For thirteen years, my strong and athletic father had adapted his life, his activities, his hopes and his dreams. His limitations redefined his identity, as chronic illness does. And yet he persisted, as long as his life held meaning, purpose, and hope.

I wish I would have asked him what made him hold on. I suspect that some of it was fear—fear of death, fear of dying alone, fear of leaving behind those who needed or loved him. I saw it in his eyes, I heard it in his words, I felt it in my heart. And then, on a late February stay in the cardiac care unit, he made the decision to stop his heart medications. All of them. Three times, with three different doctors. He didn’t google what would happen. How he would die. He didn’t read stories of others’ suffering. He trusted—and listened to—his own heart as it led him forward.

In his dying, my father taught me courage.

What are you afraid of? What gives you the strength to face your fears?

The practice of Tonglen advises us to breathe in the fear, the suffering. To acknowledge it, honor it. And then to breathe out love, compassion, trust, faith. Breathe out whatever it is you want to feel in your heart and share with the world. Breathe in to receive; breathe out to send.

I breathe rhythmically, meditatively, as I reach the peak of the hill. I breathe out joy as I think of my father’s ethereal presence two hours after his passing. I walked through the house at five a.m. singing “Joy, joy, joy,” knowing he was at peace.

The winds have calmed, but I quickly turn and follow my well-known path back down the hill toward home. I seek comfort and warmth—even isolation—feeling battered by the battle. It’s only weather, I laugh, as the clouds race across the sky. I open the door to the kitchen, bright sunlight streaming in.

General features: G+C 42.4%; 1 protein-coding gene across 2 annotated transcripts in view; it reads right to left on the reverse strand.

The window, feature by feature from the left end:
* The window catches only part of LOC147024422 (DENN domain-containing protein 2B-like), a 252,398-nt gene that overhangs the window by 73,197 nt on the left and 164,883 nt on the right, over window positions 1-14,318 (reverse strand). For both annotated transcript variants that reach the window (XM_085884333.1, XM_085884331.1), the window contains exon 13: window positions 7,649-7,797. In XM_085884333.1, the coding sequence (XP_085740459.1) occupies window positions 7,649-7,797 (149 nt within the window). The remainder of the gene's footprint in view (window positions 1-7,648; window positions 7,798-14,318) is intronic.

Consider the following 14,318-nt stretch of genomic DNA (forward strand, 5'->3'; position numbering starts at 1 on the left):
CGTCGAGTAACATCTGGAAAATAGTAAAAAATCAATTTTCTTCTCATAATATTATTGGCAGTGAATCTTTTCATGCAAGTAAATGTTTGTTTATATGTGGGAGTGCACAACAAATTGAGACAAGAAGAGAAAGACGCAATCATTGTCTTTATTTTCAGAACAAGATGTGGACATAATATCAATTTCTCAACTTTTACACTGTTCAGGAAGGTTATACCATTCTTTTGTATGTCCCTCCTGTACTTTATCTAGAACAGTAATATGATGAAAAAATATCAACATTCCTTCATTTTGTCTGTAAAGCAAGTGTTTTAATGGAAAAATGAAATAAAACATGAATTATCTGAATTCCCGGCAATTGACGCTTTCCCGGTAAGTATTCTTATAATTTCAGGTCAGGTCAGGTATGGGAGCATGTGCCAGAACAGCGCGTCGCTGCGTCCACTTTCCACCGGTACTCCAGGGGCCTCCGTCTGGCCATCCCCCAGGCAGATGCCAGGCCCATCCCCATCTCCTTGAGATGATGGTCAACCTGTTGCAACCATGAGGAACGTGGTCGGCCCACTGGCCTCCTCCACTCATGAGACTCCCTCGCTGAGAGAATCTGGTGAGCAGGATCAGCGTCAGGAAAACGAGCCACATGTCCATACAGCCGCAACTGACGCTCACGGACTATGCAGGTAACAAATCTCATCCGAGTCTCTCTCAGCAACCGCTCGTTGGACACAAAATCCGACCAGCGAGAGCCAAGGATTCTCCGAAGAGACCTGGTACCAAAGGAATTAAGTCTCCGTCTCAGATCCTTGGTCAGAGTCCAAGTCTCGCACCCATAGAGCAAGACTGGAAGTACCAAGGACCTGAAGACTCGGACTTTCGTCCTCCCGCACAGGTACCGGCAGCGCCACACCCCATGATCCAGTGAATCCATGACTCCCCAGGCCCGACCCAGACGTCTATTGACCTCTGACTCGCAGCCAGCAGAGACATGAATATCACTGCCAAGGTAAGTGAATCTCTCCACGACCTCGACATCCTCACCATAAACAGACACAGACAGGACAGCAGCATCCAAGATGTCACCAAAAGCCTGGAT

We can’t know what will happen—or how we will feel—when we emerge on the other side of spring, of COVID-19, of life. Survival is about getting through, but hope springs eternal.

Blessings for a joyous Easter, a hope-filled Passover.


By Published On: April 10th, 2020Categories: SurvivalTags: , ,

About the Book

Janice Post-White’s memoir is a story about a cancer nurse who thought she knew what life and death were about.

Then her 4-year-old son got leukemia.

This heart-wrenchingly real but inspiring book shines a light on the life-affirming discoveries that can be made when one is forced to face death—and bravely chooses to face fears.


2022 First Place Award from the American Journal of Nursing Book of the Year in the category of Consumer Health and Third Place in Creative Works

Finalist in Health/Cancer from the American Book Fest Best Book Awards, the International Book Awards, and the Eric Hoffer Book Awards

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Getting through: On hope and fear, life and death

The weather in Minnesota is as unreliable as the coronavirus reports, as volatile as the stock market, and as uncertain as the likelihood of jobs and normalcy returning to our lives anytime soon. The sun winks at me between low, gray clouds as I close the door with my mittened hand and gingerly head across [...]